Peter asked Jesus just how many times he had to forgive someone, and he used the Old Testament number of seven. (Genesis 4:24) But Jesus answered Peter’s question by saying, “I tell you, not seven times, but seventy-seven times.” So it’s not really about numbers, it’s more about our response to that transgression against us. When we forgive someone, we’re letting go of resentment…we’re refusing to take offense…and we’re not allowing a root of bitterness to grow. For just as God forgives us, we must forgive others. (Matthew 6:14-15)
The area of our lives that the devil is most easily able to gain a foothold… is when we have unforgiveness in our hearts. II Corinthians 2:10-11 tells us that we need to forgive in order that Satan might not outwit us. When we harbor unforgiveness, we allow the devil to capture a place in our heart…setting up a position – a base of operations for further advancement against us. We need to remain then vigilant…forgiving and forgetting quickly, so as not to allow him the ability to take advantage over us.
Most of us would be quick to deny any root of bitterness in our lives…but let’s think about it for a moment. Do you hold a grudge against someone who in your eyes disrespected you? Or are you resentful against someone who hurt your pride and caused you pain and embarrassment? You may not be able to even remember the details of the incident…but still anger rises up every time you think of that person. A root of bitterness can take on many faces and lie deep within…so deep that we even lie to ourselves about its very existence. But know that bitterness poisons your life and hinders God’s work in and through you. The answer is forgiveness…allowing the past to be the past. For forgiveness is not meant for the perpetrator, but for yourself.
God is ever merciful and kind towards you…regardless of how badly you act towards Him. It tells us in Ephesians 4:32, “Be kind and compassionate to one another, forgiving each other, just as in Christ God forgave you.” We need to reflect the mercy God first showed us by forgiving others. Forgiveness is so very powerful…because it’s the starting point for both parties to begin the road towards healing. For without forgiveness, there will never be a release from all the negative and dark emotions of resentment, anger, and bitterness. For without forgiveness, you are never really set free from the past.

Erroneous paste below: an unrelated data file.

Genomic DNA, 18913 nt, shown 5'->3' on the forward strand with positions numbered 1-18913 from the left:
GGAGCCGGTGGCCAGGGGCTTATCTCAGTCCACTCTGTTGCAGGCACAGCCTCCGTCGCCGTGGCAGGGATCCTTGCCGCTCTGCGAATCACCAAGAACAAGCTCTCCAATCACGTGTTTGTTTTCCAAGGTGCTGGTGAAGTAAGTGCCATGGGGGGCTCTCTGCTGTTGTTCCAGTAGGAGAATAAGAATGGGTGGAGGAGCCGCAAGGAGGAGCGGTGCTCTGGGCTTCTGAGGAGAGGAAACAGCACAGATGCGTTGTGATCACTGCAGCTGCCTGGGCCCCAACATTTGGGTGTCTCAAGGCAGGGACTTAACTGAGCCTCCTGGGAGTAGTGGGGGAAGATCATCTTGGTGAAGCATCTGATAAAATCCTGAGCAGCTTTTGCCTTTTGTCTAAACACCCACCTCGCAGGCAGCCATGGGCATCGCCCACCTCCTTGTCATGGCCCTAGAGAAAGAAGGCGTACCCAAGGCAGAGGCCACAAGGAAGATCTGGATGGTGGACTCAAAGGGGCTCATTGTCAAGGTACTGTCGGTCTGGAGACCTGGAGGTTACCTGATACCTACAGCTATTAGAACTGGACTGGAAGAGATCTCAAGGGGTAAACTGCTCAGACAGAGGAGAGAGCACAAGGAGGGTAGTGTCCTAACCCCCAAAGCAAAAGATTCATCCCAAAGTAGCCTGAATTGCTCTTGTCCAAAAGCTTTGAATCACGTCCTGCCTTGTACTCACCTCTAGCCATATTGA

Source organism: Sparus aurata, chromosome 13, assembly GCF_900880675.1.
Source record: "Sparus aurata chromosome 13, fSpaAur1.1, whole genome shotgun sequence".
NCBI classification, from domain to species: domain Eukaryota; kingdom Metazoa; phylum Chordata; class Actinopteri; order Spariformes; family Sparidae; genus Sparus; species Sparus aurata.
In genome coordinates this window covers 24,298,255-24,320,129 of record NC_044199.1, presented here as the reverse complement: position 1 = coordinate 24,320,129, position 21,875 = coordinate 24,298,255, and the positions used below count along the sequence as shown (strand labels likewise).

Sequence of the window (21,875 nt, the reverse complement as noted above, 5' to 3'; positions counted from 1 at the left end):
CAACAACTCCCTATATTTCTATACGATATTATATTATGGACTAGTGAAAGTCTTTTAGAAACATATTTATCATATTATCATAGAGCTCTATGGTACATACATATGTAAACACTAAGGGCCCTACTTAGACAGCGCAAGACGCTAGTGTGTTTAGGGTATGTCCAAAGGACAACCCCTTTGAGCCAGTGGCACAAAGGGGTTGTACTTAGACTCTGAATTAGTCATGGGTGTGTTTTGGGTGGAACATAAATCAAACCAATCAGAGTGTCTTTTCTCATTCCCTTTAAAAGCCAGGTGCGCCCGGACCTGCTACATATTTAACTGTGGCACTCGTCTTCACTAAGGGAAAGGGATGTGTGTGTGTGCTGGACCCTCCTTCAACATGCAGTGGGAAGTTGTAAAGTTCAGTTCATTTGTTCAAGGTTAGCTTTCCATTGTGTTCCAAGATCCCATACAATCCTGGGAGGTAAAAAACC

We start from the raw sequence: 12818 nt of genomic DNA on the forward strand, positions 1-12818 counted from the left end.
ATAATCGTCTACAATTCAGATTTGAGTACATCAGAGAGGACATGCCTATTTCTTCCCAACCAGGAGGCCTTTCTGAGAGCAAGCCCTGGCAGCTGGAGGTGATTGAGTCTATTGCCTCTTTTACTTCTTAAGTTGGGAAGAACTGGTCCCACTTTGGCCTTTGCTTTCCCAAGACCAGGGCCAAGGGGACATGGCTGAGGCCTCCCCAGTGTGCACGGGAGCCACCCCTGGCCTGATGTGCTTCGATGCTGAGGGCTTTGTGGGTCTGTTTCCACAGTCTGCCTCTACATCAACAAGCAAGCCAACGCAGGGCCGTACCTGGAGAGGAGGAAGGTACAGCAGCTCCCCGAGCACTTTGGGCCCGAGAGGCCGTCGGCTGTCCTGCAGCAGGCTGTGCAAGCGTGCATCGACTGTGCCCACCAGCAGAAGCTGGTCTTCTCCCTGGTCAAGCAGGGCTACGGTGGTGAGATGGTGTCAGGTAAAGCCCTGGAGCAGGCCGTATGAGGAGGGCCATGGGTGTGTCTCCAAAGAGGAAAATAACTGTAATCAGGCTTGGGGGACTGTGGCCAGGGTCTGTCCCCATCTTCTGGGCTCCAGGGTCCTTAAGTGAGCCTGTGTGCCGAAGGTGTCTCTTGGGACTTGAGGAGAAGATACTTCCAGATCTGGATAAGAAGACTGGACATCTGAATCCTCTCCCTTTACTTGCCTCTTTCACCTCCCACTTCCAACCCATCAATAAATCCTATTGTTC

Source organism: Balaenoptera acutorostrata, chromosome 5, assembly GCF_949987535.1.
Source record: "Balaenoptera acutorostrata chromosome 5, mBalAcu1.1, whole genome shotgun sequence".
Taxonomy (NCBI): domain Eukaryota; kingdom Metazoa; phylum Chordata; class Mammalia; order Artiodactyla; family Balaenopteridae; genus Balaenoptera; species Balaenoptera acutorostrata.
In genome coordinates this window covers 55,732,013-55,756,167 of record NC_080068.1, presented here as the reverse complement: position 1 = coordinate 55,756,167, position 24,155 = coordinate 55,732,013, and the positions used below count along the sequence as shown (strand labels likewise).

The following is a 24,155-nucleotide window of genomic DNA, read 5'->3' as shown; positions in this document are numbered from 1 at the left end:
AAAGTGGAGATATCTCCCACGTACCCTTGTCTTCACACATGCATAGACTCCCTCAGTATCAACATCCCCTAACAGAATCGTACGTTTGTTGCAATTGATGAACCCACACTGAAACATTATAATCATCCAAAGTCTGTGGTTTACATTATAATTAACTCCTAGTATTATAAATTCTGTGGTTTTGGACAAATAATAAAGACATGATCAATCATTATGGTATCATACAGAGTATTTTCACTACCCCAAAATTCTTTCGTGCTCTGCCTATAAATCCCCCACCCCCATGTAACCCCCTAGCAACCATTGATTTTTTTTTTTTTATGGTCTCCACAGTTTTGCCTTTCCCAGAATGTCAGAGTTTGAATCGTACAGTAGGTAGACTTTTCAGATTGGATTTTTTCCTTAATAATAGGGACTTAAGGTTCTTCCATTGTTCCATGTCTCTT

The concept in this Scripture is very clear…forgive so that you may be forgiven. So why yet do we find so much pleasure in holding onto grudges? What starts out as a simple miscommunication or disagreement, morphs into something with a life all its own. Anger simmers, and shifts into resentment…frustration stews over how we’ve been wronged, and slowly changes into spite and hard feelings. Holding grudges only harm ourselves…they allow the root of bitterness to take hold and flourish within…and they prevent God from working fully in our lives.
Jesus was explaining to Simon Peter that the number of times we need to forgive one another is just arbitrary. It’s not about keeping a score card on that other person…for the act of forgiveness not about them at all. Forgiveness stems from the unlimitless capacity to forgive that Jesus first showed us while we were still sinners. So as Christians, we are compelled to show each other the same kind of forgiveness…for forgiveness comes out of love for the Lord and each other. The act of forgiveness is for our benefit, not others. For if we allow unforgiveness to fester inside, blame escalates, and with it, growing bitterness, which leads only to spiritual blight.
In Paul’s letter to the Church in Corinth he’s stressing the need for forgiveness. One of Satan’s favorite tricks is to draw us into a attitude of unforgiveness towards others. He exploits our feelings of resentment and anger, and sadly our soul deteriorates as bitterness takes over.